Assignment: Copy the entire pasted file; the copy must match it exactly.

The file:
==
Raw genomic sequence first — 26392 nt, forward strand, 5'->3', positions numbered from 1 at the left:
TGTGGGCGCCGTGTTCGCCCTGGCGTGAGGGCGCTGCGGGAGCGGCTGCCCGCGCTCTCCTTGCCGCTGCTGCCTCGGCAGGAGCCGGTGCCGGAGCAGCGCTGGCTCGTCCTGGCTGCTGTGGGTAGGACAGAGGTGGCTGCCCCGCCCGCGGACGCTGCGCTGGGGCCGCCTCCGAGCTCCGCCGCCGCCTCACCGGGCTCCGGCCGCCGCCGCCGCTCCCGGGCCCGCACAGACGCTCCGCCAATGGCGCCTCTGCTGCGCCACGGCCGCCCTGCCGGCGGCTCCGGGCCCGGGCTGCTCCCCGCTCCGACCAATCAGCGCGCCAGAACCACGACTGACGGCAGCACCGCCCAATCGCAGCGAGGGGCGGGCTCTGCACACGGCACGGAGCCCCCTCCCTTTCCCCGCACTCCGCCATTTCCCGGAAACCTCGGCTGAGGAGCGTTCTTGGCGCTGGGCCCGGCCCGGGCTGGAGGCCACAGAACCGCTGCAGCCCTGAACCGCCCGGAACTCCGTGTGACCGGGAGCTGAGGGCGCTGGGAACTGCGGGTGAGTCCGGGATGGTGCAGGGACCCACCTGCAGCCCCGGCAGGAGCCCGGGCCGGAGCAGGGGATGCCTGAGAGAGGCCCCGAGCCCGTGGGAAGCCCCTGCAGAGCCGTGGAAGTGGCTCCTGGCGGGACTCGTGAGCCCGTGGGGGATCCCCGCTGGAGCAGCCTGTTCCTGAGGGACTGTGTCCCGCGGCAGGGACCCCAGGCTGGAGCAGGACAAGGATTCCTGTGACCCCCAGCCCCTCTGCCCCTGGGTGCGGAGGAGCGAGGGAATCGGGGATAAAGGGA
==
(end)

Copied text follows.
Raw genomic sequence first — 26392 nt, forward strand, 5'->3', positions numbered from 1 at the left:
TGTGGGCGCCGTGTTCGCCCTGGCGTGAGGGCGCTGCGGGAGCGGCTGCCCGCGCTCTCCTTGCCGCTGCTGCCTCGGCAGGAGCCGGTGCCGGAGCAGCGCTGGCTCGTCCTGGCTGCTGTGGGTAGGACAGAGGTGGCTGCCCCGCCCGCGGACGCTGCGCTGGGGCCGCCTCCGAGCTCCGCCGCCGCCTCACCGGGCTCCGGCCGCCGCCGCCGCTCCCGGGCCCGCACAGACGCTCCGCCAATGGCGCCTCTGCTGCGCCACGGCCGCCCTGCCGGCGGCTCCGGGCCCGGGCTGCTCCCCGCTCCGACCAATCAGCGCGCCAGAACCACGACTGACGGCAGCACCGCCCAATCGCAGCGAGGGGCGGGCTCTGCACACGGCACGGAGCCCCCTCCCTTTCCCCGCACTCCGCCATTTCCCGGAAACCTCGGCTGAGGAGCGTTCTTGGCGCTGGGCCCGGCCCGGGCTGGAGGCCACAGAACCGCTGCAGCCCTGAACCGCCCGGAACTCCGTGTGACCGGGAGCTGAGGGCGCTGGGAACTGCGGGTGAGTCCGGGATGGTGCAGGGACCCACCTGCAGCCCCGGCAGGAGCCCGGGCCGGAGCAGGGGATGCCTGAGAGAGGCCCCGAGCCCGTGGGAAGCCCCTGCAGAGCCGTGGAAGTGGCTCCTGGCGGGACTCGTGAGCCCGTGGGGGATCCCCGCTGGAGCAGCCTGTTCCTGAGGGACTGTGTCCCGCGGCAGGGACCCCAGGCTGGAGCAGGACAAGGATTCCTGTGACCCCCAGCCCCTCTGCCCCTGGGTGCGGAGGAGCGAGGGAATCGGGGATAAAGGGA